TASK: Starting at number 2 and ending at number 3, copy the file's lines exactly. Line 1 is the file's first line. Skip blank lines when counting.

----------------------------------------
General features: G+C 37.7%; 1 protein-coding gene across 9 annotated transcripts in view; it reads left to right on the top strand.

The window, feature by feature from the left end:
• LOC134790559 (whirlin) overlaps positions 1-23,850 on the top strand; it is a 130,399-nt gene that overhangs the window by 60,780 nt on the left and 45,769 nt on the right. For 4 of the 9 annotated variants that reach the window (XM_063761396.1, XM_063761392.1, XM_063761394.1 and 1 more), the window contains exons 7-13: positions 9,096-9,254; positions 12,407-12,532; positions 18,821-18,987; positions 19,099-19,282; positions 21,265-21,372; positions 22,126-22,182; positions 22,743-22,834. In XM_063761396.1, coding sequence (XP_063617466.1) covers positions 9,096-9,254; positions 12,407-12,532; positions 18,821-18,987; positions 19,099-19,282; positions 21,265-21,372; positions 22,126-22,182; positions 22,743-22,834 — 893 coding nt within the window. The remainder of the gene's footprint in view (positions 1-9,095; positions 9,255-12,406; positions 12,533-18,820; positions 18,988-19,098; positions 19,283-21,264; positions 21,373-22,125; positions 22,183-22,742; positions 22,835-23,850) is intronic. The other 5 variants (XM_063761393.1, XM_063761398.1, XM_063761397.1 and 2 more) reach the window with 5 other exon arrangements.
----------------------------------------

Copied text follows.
The window, feature by feature from the left end:
• LOC134790559 (whirlin) overlaps positions 1-23,850 on the top strand; it is a 130,399-nt gene that overhangs the window by 60,780 nt on the left and 45,769 nt on the right. For 4 of the 9 annotated variants that reach the window (XM_063761396.1, XM_063761392.1, XM_063761394.1 and 1 more), the window contains exons 7-13: positions 9,096-9,254; positions 12,407-12,532; positions 18,821-18,987; positions 19,099-19,282; positions 21,265-21,372; positions 22,126-22,182; positions 22,743-22,834. In XM_063761396.1, coding sequence (XP_063617466.1) covers positions 9,096-9,254; positions 12,407-12,532; positions 18,821-18,987; positions 19,099-19,282; positions 21,265-21,372; positions 22,126-22,182; positions 22,743-22,834 — 893 coding nt within the window. The remainder of the gene's footprint in view (positions 1-9,095; positions 9,255-12,406; positions 12,533-18,820; positions 18,988-19,098; positions 19,283-21,264; positions 21,373-22,125; positions 22,183-22,742; positions 22,835-23,850) is intronic. The other 5 variants (XM_063761393.1, XM_063761398.1, XM_063761397.1 and 2 more) reach the window with 5 other exon arrangements.